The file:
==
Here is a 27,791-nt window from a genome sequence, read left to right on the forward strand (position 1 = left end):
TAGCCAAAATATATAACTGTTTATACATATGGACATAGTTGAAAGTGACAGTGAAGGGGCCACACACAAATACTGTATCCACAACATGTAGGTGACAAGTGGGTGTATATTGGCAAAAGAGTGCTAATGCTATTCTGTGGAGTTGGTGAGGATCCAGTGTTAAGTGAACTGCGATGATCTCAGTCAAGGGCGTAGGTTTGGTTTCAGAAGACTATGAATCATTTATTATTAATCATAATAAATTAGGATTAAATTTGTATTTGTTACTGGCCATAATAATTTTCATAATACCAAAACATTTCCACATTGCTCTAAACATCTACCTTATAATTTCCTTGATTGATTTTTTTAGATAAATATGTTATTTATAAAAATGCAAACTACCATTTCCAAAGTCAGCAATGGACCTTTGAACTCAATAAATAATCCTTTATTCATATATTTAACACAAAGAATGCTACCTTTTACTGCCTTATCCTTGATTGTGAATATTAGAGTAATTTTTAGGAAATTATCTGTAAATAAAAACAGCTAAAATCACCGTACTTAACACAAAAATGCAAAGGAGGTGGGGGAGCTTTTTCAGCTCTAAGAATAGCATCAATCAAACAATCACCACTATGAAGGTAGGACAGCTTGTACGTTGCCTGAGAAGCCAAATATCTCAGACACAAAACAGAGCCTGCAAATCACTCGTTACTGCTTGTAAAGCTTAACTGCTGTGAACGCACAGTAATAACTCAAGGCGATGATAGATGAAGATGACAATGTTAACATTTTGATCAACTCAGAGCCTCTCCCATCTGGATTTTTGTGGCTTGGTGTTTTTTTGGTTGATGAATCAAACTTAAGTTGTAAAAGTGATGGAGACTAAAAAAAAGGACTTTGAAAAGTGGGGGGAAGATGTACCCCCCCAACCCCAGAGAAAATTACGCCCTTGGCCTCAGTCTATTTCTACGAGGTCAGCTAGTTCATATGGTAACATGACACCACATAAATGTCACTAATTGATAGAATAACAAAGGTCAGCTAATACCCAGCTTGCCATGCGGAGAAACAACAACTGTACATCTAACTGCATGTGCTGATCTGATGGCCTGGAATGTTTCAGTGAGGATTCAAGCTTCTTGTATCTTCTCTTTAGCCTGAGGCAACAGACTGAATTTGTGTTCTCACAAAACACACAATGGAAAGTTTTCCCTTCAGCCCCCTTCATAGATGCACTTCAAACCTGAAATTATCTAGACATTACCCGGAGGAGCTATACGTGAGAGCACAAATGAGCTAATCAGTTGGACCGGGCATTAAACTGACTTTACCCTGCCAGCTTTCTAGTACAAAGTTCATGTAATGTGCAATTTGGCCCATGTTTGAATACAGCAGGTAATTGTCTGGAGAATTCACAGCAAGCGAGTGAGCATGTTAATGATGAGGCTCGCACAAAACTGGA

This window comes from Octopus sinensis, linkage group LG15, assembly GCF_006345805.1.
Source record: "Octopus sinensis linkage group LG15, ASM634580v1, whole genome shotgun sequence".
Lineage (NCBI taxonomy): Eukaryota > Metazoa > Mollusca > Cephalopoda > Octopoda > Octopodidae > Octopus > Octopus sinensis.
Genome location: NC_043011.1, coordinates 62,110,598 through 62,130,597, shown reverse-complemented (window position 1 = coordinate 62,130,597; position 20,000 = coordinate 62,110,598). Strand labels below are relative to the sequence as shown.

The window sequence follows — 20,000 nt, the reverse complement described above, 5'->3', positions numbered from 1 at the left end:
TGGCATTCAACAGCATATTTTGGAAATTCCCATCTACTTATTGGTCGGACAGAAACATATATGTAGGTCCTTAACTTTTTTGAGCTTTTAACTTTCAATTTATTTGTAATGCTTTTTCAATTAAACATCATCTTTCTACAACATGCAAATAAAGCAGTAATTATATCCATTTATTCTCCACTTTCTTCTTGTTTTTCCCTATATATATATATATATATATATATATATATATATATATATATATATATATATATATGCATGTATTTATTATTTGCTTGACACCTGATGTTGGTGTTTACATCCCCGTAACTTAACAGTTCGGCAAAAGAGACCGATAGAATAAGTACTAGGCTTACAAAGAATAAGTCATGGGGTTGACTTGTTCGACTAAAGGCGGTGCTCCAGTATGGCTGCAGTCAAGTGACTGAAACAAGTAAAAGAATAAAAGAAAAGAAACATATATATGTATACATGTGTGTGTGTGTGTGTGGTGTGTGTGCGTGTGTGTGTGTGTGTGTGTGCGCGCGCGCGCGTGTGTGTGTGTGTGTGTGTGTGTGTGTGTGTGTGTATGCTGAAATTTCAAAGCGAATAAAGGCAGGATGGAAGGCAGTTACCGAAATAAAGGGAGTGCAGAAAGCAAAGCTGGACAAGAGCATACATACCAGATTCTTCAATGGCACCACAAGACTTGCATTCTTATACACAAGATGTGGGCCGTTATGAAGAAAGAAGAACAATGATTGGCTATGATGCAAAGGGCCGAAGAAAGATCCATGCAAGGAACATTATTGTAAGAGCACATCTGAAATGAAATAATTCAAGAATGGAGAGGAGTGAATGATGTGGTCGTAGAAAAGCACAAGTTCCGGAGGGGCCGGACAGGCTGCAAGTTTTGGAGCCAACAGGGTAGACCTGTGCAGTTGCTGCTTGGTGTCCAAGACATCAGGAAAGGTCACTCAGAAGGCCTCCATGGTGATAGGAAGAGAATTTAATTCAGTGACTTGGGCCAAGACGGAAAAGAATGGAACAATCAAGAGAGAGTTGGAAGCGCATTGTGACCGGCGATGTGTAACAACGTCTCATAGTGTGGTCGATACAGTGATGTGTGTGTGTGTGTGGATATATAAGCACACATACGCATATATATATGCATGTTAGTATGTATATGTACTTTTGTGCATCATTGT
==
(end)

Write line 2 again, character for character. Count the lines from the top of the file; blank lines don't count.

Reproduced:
TAGCCAAAATATATAACTGTTTATACATATGGACATAGTTGAAAGTGACAGTGAAGGGGCCACACACAAATACTGTATCCACAACATGTAGGTGACAAGTGGGTGTATATTGGCAAAAGAGTGCTAATGCTATTCTGTGGAGTTGGTGAGGATCCAGTGTTAAGTGAACTGCGATGATCTCAGTCAAGGGCGTAGGTTTGGTTTCAGAAGACTATGAATCATTTATTATTAATCATAATAAATTAGGATTAAATTTGTATTTGTTACTGGCCATAATAATTTTCATAATACCAAAACATTTCCACATTGCTCTAAACATCTACCTTATAATTTCCTTGATTGATTTTTTTAGATAAATATGTTATTTATAAAAATGCAAACTACCATTTCCAAAGTCAGCAATGGACCTTTGAACTCAATAAATAATCCTTTATTCATATATTTAACACAAAGAATGCTACCTTTTACTGCCTTATCCTTGATTGTGAATATTAGAGTAATTTTTAGGAAATTATCTGTAAATAAAAACAGCTAAAATCACCGTACTTAACACAAAAATGCAAAGGAGGTGGGGGAGCTTTTTCAGCTCTAAGAATAGCATCAATCAAACAATCACCACTATGAAGGTAGGACAGCTTGTACGTTGCCTGAGAAGCCAAATATCTCAGACACAAAACAGAGCCTGCAAATCACTCGTTACTGCTTGTAAAGCTTAACTGCTGTGAACGCACAGTAATAACTCAAGGCGATGATAGATGAAGATGACAATGTTAACATTTTGATCAACTCAGAGCCTCTCCCATCTGGATTTTTGTGGCTTGGTGTTTTTTTGGTTGATGAATCAAACTTAAGTTGTAAAAGTGATGGAGACTAAAAAAAAGGACTTTGAAAAGTGGGGGGAAGATGTACCCCCCCAACCCCAGAGAAAATTACGCCCTTGGCCTCAGTCTATTTCTACGAGGTCAGCTAGTTCATATGGTAACATGACACCACATAAATGTCACTAATTGATAGAATAACAAAGGTCAGCTAATACCCAGCTTGCCATGCGGAGAAACAACAACTGTACATCTAACTGCATGTGCTGATCTGATGGCCTGGAATGTTTCAGTGAGGATTCAAGCTTCTTGTATCTTCTCTTTAGCCTGAGGCAACAGACTGAATTTGTGTTCTCACAAAACACACAATGGAAAGTTTTCCCTTCAGCCCCCTTCATAGATGCACTTCAAACCTGAAATTATCTAGACATTACCCGGAGGAGCTATACGTGAGAGCACAAATGAGCTAATCAGTTGGACCGGGCATTAAACTGACTTTACCCTGCCAGCTTTCTAGTACAAAGTTCATGTAATGTGCAATTTGGCCCATGTTTGAATACAGCAGGTAATTGTCTGGAGAATTCACAGCAAGCGAGTGAGCATGTTAATGATGAGGCTCGCACAAAACTGGA